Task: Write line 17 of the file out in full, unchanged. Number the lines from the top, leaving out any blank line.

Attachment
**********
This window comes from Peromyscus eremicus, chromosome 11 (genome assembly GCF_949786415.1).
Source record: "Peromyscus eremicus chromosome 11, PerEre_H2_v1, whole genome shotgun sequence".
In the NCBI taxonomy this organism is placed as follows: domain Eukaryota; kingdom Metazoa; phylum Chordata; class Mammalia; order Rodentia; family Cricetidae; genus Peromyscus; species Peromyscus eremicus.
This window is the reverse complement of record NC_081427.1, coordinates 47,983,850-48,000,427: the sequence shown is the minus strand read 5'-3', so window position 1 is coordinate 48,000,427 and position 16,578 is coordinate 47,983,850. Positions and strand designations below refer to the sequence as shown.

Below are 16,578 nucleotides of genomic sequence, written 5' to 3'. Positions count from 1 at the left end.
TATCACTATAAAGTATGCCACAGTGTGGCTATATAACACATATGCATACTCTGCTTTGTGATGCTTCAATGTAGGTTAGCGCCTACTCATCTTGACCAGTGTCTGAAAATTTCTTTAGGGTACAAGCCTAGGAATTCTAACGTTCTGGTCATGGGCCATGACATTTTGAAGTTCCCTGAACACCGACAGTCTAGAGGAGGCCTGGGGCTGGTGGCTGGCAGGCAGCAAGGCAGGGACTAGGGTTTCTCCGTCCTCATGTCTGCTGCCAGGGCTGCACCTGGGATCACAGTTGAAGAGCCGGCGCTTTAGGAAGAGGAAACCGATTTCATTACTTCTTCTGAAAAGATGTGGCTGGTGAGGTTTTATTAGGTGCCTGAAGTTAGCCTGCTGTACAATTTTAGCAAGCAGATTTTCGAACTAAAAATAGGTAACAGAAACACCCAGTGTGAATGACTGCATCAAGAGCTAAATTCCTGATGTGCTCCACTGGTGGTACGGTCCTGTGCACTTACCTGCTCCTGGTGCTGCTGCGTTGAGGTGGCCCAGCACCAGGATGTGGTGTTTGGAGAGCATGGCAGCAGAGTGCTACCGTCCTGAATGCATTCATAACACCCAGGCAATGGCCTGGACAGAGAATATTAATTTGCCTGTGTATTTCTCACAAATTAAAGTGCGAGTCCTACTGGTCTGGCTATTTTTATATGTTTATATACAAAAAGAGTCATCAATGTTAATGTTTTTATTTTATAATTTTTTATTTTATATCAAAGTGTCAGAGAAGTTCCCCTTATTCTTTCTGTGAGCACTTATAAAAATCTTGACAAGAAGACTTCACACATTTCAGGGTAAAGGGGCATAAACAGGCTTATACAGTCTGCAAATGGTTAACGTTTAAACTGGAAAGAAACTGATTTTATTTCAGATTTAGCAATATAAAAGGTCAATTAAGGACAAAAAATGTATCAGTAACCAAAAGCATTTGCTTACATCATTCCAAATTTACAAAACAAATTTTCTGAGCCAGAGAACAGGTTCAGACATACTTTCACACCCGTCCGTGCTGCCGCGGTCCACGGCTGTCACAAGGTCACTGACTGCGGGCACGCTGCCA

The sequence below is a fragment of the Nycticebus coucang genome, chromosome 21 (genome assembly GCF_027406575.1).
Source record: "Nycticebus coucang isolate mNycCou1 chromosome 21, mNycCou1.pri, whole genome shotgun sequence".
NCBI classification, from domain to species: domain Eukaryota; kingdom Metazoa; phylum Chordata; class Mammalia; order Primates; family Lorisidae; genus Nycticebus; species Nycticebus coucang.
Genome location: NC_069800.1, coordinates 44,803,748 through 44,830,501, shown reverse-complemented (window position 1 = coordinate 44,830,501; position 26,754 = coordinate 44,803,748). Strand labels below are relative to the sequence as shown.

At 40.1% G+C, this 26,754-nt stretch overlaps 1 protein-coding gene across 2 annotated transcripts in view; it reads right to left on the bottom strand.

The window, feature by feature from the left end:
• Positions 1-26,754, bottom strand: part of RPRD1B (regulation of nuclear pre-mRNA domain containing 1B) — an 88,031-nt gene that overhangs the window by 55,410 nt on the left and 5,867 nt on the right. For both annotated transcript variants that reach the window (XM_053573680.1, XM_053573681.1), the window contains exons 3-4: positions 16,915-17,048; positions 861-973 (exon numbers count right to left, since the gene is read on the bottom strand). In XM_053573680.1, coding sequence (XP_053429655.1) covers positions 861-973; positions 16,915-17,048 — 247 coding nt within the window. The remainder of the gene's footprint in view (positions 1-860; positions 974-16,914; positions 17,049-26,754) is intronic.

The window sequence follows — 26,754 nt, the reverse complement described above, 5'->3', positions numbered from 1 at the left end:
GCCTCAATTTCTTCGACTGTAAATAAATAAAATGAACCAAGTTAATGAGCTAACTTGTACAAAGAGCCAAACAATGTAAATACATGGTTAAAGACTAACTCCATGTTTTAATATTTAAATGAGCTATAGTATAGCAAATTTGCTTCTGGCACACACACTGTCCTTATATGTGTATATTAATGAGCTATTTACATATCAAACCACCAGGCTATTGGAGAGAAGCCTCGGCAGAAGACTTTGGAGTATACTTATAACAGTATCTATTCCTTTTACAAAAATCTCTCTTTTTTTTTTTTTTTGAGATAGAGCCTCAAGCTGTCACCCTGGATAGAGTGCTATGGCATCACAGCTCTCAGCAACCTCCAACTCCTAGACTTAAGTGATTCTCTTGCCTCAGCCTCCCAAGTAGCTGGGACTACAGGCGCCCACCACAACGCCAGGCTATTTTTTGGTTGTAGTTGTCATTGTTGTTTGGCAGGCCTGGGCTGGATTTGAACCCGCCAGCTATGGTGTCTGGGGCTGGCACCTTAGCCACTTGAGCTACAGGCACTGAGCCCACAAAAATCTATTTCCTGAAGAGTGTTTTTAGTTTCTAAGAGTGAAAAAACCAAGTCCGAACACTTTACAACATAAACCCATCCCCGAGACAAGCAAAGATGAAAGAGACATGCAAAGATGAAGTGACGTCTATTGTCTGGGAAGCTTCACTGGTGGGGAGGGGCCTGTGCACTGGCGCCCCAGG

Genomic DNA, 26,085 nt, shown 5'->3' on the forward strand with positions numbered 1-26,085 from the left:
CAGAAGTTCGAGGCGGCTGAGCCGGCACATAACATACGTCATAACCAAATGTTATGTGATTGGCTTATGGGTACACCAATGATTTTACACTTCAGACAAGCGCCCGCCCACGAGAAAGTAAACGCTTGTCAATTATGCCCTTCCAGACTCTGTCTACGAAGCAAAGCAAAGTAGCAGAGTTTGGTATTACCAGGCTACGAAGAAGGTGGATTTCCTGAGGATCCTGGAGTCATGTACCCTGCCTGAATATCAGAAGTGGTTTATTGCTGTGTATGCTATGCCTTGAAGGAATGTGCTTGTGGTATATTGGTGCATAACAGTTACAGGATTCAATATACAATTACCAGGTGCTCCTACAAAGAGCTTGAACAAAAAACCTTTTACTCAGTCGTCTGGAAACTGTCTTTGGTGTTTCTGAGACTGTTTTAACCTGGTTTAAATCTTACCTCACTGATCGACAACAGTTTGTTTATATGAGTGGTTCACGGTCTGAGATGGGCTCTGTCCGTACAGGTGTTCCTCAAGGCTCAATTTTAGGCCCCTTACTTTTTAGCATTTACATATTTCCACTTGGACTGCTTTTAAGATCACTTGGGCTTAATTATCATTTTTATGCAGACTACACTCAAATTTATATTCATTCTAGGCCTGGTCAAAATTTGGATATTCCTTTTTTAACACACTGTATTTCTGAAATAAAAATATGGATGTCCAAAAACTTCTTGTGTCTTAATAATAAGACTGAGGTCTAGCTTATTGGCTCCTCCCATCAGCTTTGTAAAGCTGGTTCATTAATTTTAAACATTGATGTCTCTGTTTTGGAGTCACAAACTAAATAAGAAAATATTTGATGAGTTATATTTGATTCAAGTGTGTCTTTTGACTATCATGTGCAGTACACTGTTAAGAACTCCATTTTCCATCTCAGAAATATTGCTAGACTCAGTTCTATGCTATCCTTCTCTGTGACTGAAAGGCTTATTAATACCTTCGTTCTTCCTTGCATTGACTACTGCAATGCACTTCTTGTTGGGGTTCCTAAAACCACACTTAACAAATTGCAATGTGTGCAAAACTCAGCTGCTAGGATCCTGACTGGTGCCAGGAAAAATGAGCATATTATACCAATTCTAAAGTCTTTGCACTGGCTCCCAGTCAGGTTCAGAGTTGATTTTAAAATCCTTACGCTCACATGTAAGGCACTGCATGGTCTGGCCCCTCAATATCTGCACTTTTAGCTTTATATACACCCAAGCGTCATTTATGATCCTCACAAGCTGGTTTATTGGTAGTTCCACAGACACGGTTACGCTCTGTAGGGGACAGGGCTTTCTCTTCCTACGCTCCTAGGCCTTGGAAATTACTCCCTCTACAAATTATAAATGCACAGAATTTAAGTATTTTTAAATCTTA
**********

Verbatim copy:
CAGAAGTTCGAGGCGGCTGAGCCGGCACATAACATACGTCATAACCAAATGTTATGTGATTGGCTTATGGGTACACCAATGATTTTACACTTCAGACAAGCGCCCGCCCACGAGAAAGTAAACGCTTGTCAATTATGCCCTTCCAGACTCTGTCTACGAAGCAAAGCAAAGTAGCAGAGTTTGGTATTACCAGGCTACGAAGAAGGTGGATTTCCTGAGGATCCTGGAGTCATGTACCCTGCCTGAATATCAGAAGTGGTTTATTGCTGTGTATGCTATGCCTTGAAGGAATGTGCTTGTGGTATATTGGTGCATAACAGTTACAGGATTCAATATACAATTACCAGGTGCTCCTACAAAGAGCTTGAACAAAAAACCTTTTACTCAGTCGTCTGGAAACTGTCTTTGGTGTTTCTGAGACTGTTTTAACCTGGTTTAAATCTTACCTCACTGATCGACAACAGTTTGTTTATATGAGTGGTTCACGGTCTGAGATGGGCTCTGTCCGTACAGGTGTTCCTCAAGGCTCAATTTTAGGCCCCTTACTTTTTAGCATTTACATATTTCCACTTGGACTGCTTTTAAGATCACTTGGGCTTAATTATCATTTTTATGCAGACTACACTCAAATTTATATTCATTCTAGGCCTGGTCAAAATTTGGATATTCCTTTTTTAACACACTGTATTTCTGAAATAAAAATATGGATGTCCAAAAACTTCTTGTGTCTTAATAATAAGACTGAGGTCTAGCTTATTGGCTCCTCCCATCAGCTTTGTAAAGCTGGTTCATTAATTTTAAACATTGATGTCTCTGTTTTGGAGTCACAAACTAAATAAGAAAATATTTGATGAGTTATATTTGATTCAAGTGTGTCTTTTGACTATCATGTGCAGTACACTGTTAAGAACTCCATTTTCCATCTCAGAAATATTGCTAGACTCAGTTCTATGCTATCCTTCTCTGTGACTGAAAGGCTTATTAATACCTTCGTTCTTCCTTGCATTGACTACTGCAATGCACTTCTTGTTGGGGTTCCTAAAACCACACTTAACAAATTGCAATGTGTGCAAAACTCAGCTGCTAGGATCCTGACTGGTGCCAGGAAAAATGAGCATATTATACCAATTCTAAAGTCTTTGCACTGGCTCCCAGTCAGGTTCAGAGTTGATTTTAAAATCCTTACGCTCACATGTAAGGCACTGCATGGTCTGGCCCCTCAATATCTGCACTTTTAGCTTTATATACACCCAAGCGTCATTTATGATCCTCACAAGCTGGTTTATTGGTAGTTCCACAGACACGGTTACGCTCTGTAGGGGACAGGGCTTTCTCTTCCTACGCTCCTAGGCCTTGGAAATTACTCCCTCTACAAATTATAAATGCACAGAATTTAAGTATTTTTAAATCTTA